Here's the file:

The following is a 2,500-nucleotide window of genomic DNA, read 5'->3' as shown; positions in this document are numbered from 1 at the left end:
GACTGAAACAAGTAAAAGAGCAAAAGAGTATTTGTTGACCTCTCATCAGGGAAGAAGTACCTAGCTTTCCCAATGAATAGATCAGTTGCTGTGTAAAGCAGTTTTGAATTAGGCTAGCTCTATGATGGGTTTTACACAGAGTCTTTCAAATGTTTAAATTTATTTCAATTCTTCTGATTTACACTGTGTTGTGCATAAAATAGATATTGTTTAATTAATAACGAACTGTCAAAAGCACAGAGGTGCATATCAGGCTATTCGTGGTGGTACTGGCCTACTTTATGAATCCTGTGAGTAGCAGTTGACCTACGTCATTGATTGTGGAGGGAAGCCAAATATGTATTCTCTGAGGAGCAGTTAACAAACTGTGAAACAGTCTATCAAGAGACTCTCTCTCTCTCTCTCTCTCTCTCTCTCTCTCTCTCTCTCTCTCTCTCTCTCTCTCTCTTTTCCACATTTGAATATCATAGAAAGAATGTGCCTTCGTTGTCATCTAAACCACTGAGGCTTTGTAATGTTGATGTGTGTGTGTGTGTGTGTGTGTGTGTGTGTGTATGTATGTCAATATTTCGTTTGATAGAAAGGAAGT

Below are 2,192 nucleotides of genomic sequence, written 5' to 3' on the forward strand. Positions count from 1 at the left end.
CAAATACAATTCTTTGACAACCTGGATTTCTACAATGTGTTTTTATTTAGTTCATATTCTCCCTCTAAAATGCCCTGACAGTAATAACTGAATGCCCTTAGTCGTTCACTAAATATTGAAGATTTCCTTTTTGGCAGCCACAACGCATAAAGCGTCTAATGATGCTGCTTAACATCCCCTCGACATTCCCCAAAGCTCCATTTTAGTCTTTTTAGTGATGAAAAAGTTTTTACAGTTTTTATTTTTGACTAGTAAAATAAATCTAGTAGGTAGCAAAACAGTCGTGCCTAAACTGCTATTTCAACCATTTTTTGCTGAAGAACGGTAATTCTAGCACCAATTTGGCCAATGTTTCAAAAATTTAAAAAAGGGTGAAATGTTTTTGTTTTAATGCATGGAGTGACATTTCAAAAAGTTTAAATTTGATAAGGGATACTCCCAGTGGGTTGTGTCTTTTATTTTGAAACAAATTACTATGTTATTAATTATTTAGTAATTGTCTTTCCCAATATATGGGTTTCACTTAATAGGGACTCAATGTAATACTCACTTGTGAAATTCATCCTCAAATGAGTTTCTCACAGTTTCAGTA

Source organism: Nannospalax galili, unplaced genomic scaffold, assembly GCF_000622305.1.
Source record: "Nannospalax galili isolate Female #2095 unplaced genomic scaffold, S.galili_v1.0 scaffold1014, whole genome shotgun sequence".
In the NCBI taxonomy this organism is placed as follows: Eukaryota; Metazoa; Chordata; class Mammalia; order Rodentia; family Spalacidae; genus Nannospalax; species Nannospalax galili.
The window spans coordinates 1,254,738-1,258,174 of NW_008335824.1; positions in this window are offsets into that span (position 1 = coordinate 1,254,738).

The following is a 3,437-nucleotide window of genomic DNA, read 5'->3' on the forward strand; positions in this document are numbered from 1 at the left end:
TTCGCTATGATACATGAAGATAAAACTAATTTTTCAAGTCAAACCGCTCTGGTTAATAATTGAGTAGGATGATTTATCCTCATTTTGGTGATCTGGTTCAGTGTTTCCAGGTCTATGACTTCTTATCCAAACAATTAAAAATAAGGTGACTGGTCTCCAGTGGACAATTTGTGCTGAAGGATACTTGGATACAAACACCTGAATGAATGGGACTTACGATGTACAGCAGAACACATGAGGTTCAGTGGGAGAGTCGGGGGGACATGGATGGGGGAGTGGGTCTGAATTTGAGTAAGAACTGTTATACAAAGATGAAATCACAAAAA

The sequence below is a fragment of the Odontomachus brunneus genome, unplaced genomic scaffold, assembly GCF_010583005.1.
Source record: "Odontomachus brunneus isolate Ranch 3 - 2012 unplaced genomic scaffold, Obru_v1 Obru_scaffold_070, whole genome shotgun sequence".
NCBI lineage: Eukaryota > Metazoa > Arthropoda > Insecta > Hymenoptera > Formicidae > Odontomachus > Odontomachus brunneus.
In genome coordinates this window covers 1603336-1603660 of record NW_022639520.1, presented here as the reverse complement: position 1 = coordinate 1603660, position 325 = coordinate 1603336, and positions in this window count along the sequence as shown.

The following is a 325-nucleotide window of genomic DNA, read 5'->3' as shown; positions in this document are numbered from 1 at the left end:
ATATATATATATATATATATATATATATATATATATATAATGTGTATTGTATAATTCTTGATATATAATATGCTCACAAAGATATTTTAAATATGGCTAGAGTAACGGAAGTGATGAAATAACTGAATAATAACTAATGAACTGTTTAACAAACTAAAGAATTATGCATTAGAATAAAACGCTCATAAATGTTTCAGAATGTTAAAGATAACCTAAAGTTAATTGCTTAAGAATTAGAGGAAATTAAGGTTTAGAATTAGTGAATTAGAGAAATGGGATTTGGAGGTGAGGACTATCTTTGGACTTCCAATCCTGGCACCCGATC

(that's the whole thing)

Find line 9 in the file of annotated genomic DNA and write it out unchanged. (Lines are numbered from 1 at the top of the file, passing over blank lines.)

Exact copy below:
The following is a 3,437-nucleotide window of genomic DNA, read 5'->3' on the forward strand; positions in this document are numbered from 1 at the left end: